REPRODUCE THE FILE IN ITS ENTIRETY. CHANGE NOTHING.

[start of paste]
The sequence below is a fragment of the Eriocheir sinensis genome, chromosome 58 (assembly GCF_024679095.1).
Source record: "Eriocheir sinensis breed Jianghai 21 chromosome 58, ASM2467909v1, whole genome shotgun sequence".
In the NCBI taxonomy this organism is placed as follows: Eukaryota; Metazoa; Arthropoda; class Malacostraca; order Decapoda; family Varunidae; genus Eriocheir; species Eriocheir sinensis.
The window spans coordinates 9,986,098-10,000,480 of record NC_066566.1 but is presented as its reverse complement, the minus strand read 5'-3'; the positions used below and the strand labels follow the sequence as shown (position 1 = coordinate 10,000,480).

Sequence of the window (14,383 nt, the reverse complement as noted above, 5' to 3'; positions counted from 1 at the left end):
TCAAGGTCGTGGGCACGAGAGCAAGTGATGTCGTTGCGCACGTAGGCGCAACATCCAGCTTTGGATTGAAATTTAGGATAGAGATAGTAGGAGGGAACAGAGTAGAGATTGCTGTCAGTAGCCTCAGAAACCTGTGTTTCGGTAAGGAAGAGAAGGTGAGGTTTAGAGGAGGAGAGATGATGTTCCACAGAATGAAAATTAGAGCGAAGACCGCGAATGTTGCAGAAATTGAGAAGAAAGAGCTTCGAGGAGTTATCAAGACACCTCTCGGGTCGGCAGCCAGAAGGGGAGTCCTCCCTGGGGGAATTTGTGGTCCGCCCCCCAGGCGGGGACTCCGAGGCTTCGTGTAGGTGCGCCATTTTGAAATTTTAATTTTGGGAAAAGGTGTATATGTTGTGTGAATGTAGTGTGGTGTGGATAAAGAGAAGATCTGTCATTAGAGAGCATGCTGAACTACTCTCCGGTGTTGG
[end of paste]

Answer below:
The sequence below is a fragment of the Eriocheir sinensis genome, chromosome 58 (assembly GCF_024679095.1).
Source record: "Eriocheir sinensis breed Jianghai 21 chromosome 58, ASM2467909v1, whole genome shotgun sequence".
In the NCBI taxonomy this organism is placed as follows: Eukaryota; Metazoa; Arthropoda; class Malacostraca; order Decapoda; family Varunidae; genus Eriocheir; species Eriocheir sinensis.
The window spans coordinates 9,986,098-10,000,480 of record NC_066566.1 but is presented as its reverse complement, the minus strand read 5'-3'; the positions used below and the strand labels follow the sequence as shown (position 1 = coordinate 10,000,480).

Sequence of the window (14,383 nt, the reverse complement as noted above, 5' to 3'; positions counted from 1 at the left end):
TCAAGGTCGTGGGCACGAGAGCAAGTGATGTCGTTGCGCACGTAGGCGCAACATCCAGCTTTGGATTGAAATTTAGGATAGAGATAGTAGGAGGGAACAGAGTAGAGATTGCTGTCAGTAGCCTCAGAAACCTGTGTTTCGGTAAGGAAGAGAAGGTGAGGTTTAGAGGAGGAGAGATGATGTTCCACAGAATGAAAATTAGAGCGAAGACCGCGAATGTTGCAGAAATTGAGAAGAAAGAGCTTCGAGGAGTTATCAAGACACCTCTCGGGTCGGCAGCCAGAAGGGGAGTCCTCCCTGGGGGAATTTGTGGTCCGCCCCCCAGGCGGGGACTCCGAGGCTTCGTGTAGGTGCGCCATTTTGAAATTTTAATTTTGGGAAAAGGTGTATATGTTGTGTGAATGTAGTGTGGTGTGGATAAAGAGAAGATCTGTCATTAGAGAGCATGCTGAACTACTCTCCGGTGTTGG